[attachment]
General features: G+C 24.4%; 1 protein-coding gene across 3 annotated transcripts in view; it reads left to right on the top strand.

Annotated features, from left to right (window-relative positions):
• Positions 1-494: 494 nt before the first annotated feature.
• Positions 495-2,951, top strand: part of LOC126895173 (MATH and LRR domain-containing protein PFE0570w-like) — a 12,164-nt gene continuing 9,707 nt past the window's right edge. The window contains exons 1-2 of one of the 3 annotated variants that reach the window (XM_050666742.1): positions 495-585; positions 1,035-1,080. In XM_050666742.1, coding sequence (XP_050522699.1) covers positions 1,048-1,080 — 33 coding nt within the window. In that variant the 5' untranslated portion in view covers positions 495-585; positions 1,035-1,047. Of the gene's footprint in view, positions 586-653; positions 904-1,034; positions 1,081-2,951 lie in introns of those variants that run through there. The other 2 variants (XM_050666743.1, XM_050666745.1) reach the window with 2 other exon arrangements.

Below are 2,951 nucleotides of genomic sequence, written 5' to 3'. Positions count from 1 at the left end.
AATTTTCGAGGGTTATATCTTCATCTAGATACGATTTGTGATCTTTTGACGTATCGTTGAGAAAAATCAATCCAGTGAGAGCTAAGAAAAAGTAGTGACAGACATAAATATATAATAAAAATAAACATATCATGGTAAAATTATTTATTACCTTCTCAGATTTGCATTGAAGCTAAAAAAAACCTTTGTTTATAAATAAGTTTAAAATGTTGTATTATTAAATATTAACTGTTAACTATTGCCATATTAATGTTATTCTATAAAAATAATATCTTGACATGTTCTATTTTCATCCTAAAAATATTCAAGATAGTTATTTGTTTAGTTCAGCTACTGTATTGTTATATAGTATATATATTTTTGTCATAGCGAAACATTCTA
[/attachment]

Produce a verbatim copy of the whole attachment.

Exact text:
General features: G+C 24.4%; 1 protein-coding gene across 3 annotated transcripts in view; it reads left to right on the top strand.

Annotated features, from left to right (window-relative positions):
• Positions 1-494: 494 nt before the first annotated feature.
• Positions 495-2,951, top strand: part of LOC126895173 (MATH and LRR domain-containing protein PFE0570w-like) — a 12,164-nt gene continuing 9,707 nt past the window's right edge. The window contains exons 1-2 of one of the 3 annotated variants that reach the window (XM_050666742.1): positions 495-585; positions 1,035-1,080. In XM_050666742.1, coding sequence (XP_050522699.1) covers positions 1,048-1,080 — 33 coding nt within the window. In that variant the 5' untranslated portion in view covers positions 495-585; positions 1,035-1,047. Of the gene's footprint in view, positions 586-653; positions 904-1,034; positions 1,081-2,951 lie in introns of those variants that run through there. The other 2 variants (XM_050666743.1, XM_050666745.1) reach the window with 2 other exon arrangements.

Below are 2,951 nucleotides of genomic sequence, written 5' to 3'. Positions count from 1 at the left end.
AATTTTCGAGGGTTATATCTTCATCTAGATACGATTTGTGATCTTTTGACGTATCGTTGAGAAAAATCAATCCAGTGAGAGCTAAGAAAAAGTAGTGACAGACATAAATATATAATAAAAATAAACATATCATGGTAAAATTATTTATTACCTTCTCAGATTTGCATTGAAGCTAAAAAAAACCTTTGTTTATAAATAAGTTTAAAATGTTGTATTATTAAATATTAACTGTTAACTATTGCCATATTAATGTTATTCTATAAAAATAATATCTTGACATGTTCTATTTTCATCCTAAAAATATTCAAGATAGTTATTTGTTTAGTTCAGCTACTGTATTGTTATATAGTATATATATTTTTGTCATAGCGAAACATTCTA